Big shout to Sir Hiss who found this one, very funny and safe for work too. For once.
Thanks to everyone who has been sending me books, I'll be posting reviews as I read through the pile
Stay tuned for a new series of posts, a pile of new gear reviews from the 'super cheap' to the 'HOW MUCH!!!', and some nose-to-tail eating
My own words in the last post prompted me to do a little suburban homesteading. Although Kit-tart-ism is fun, and indeed compelling, my journey should be about moving away from rampant consumerism and towards a more honest and complete relationship with my dinner. So this afternoon while The Littlest Bushwacker was receiving some frankly unnecessary training in the dramatic arts [trust me on this one, drama she knows 'I love the camera and the camera loves me!']. I ventured to my former sulking ground at the end of the Ex Mrs SBW's garden. There I found evidence of my feral failure.
A few months back The Littlest Bushwacker and I had sprouted and planted Runner Beans, I think I harvested the first crop a little late as Ex Mrs SBW, Bushwacker Jnr, and The Littlest Bushwacker pronounced them not to their liking. "Bitter and unpleasant" in fact. The rest grew on untended and unloved.
Today's harvest was part seed crop and part bean crop. While Wikipedia claims that in north america the vines are grown for their, admittedly. attractive flowers here in old blighty we eat the seed pods. Sliced. The other thing I learned from Wikipedia, as I was nibbling on a few of the fresh raw beans, is that they contain a poison unless cooked, so if this is the last post you'll know it was 'deadly' poison.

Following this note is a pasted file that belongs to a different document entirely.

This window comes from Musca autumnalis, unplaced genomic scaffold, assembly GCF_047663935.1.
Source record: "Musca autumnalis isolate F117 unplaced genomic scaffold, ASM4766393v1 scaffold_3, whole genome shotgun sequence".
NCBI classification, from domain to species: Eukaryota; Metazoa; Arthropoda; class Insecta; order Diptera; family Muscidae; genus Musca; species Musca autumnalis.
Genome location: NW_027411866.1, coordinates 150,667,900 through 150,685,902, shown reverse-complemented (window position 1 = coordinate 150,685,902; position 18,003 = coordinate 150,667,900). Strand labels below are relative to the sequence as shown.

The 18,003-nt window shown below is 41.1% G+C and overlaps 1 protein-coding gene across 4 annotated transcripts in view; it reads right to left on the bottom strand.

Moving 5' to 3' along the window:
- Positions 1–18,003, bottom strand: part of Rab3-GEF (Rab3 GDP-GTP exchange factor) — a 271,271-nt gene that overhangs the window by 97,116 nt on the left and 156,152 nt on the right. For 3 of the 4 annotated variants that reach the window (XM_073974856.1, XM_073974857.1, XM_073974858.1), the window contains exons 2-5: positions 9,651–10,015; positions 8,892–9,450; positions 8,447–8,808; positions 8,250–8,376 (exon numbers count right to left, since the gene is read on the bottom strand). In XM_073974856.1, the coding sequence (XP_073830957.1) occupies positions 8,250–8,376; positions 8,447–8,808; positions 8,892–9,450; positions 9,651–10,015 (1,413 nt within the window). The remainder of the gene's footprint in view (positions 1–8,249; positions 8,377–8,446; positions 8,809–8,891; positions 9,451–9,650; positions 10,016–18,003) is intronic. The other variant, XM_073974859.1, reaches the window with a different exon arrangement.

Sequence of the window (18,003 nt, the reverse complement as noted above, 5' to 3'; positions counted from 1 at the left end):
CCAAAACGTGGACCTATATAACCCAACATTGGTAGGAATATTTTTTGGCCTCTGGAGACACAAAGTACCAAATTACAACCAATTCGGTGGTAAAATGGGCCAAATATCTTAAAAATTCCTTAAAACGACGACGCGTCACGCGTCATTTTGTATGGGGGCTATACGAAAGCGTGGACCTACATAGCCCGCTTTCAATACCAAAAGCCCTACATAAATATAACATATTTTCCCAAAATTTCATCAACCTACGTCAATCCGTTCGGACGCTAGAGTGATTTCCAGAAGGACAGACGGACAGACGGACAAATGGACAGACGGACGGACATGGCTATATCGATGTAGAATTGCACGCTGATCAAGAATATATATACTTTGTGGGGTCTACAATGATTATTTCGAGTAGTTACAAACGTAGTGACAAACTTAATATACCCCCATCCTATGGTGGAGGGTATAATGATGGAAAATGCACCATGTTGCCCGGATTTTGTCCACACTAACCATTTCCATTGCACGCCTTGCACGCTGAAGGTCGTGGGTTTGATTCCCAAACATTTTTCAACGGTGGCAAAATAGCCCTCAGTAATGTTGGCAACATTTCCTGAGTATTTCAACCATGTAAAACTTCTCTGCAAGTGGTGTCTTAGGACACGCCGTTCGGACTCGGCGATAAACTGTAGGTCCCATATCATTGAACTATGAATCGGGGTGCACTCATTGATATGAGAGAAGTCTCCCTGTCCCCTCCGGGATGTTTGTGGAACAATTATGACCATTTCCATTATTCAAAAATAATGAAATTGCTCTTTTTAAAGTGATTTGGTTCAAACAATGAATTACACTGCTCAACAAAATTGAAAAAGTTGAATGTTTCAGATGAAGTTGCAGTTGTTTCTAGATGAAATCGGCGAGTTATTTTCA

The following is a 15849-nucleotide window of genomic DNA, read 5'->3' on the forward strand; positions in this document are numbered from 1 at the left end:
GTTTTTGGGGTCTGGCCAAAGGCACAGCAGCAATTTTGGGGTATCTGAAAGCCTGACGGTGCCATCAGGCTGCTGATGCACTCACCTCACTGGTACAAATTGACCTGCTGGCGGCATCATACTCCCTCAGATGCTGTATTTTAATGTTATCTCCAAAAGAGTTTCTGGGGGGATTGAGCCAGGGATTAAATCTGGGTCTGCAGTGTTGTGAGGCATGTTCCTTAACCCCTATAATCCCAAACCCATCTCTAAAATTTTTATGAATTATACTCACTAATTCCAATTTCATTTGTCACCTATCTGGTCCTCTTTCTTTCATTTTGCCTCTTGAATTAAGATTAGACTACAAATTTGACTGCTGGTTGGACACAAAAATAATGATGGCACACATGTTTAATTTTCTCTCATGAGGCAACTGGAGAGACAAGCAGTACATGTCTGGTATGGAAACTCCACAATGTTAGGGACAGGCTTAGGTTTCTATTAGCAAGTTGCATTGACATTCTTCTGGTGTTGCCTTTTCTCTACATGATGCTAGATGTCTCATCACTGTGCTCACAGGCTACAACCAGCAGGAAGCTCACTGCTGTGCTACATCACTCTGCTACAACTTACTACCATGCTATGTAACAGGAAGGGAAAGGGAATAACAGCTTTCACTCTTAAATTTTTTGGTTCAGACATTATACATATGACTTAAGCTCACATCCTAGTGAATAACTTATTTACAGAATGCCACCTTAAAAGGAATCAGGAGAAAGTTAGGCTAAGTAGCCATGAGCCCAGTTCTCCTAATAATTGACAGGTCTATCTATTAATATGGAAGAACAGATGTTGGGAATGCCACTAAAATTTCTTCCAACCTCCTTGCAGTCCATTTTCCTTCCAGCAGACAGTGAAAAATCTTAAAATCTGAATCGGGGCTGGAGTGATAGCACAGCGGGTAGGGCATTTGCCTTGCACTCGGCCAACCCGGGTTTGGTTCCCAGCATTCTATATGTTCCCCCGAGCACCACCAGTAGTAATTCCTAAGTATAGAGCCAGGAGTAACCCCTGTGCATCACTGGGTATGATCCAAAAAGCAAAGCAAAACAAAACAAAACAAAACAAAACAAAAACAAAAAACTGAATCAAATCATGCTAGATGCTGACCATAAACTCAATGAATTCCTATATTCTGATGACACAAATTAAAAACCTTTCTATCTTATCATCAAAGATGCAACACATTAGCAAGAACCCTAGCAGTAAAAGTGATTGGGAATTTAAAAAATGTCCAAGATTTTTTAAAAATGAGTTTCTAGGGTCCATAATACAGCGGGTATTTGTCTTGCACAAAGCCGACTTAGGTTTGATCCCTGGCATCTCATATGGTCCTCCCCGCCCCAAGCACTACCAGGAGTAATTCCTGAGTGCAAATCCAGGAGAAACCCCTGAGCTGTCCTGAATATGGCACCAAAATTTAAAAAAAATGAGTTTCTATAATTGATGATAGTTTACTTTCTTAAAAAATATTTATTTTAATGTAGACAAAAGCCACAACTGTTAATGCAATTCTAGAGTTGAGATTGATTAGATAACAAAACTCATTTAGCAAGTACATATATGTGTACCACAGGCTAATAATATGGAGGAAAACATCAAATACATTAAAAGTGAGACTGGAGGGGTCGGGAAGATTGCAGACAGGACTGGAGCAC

More soon [hopefully]
SBW Kmart coupons are available for pressure cookers, to cook up the perfect pot of beans.
Just saw this and thought you'd like it too.
Evan Van Der Spuy of Team Jeep South Africa is taken out by a Red Hartebees in a race at Albert Falls Dam. The video was shot on one of those neat little Go Pro cameras worn by teammate Travis Walker. Keep the sound on - Epic groaning from the victim at the end! Or is it the protagonist?
The lovely people* at Red Ram have sent me a Merino Base Layer for testing, but frankly the weather is still a warm to be able to tell you anything about it's thermal efficacy. Red Ram is a fair bit cheaper than my current favourite brand, which is no bad thing. The saving seems to come from not having the spiral seams of 'technical' underwear, after one days wear I'm yet to detect a difference. I wore the top last weekend on a Pheasant shoot where I was over dressed for the weather and under dressed for the thorns and brambles I fought my way through, I was boiling the whole time. As soon as I get round to slinging on a wool wash on I'll let you know how well it survived the rigours of the washing machine, but a true test of the longjohns will have to wait until the mercury falls.